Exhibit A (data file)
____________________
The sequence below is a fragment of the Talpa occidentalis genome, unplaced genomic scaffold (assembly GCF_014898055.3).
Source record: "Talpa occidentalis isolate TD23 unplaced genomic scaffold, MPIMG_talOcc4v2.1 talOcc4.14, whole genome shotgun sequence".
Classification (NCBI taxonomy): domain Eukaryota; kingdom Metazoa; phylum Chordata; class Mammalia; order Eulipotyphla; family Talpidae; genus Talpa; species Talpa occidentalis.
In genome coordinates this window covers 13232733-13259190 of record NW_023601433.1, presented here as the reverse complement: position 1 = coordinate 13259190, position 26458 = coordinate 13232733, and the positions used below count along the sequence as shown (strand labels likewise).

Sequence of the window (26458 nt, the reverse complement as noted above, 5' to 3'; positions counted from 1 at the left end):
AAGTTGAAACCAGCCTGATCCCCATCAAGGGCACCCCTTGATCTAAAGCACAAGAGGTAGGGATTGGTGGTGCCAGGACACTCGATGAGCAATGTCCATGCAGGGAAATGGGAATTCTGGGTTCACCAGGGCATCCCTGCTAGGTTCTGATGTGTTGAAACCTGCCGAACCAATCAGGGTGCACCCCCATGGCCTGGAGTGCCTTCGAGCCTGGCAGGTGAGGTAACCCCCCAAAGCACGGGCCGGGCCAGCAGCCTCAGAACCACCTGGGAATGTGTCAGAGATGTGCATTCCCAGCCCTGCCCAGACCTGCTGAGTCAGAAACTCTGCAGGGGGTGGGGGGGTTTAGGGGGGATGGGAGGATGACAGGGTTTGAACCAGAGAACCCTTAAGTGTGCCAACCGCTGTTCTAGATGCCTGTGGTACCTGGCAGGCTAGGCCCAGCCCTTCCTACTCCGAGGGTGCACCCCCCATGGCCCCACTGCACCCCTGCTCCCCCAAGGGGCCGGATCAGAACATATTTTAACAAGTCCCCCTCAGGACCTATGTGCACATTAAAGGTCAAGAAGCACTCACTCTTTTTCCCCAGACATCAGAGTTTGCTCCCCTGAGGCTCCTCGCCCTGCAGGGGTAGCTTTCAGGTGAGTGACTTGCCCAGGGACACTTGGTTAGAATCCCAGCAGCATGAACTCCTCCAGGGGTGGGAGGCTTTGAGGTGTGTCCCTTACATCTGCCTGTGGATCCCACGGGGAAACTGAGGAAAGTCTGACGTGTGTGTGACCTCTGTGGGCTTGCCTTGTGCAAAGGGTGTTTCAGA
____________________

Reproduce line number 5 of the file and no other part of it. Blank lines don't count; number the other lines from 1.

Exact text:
Sequence of the window (26458 nt, the reverse complement as noted above, 5' to 3'; positions counted from 1 at the left end):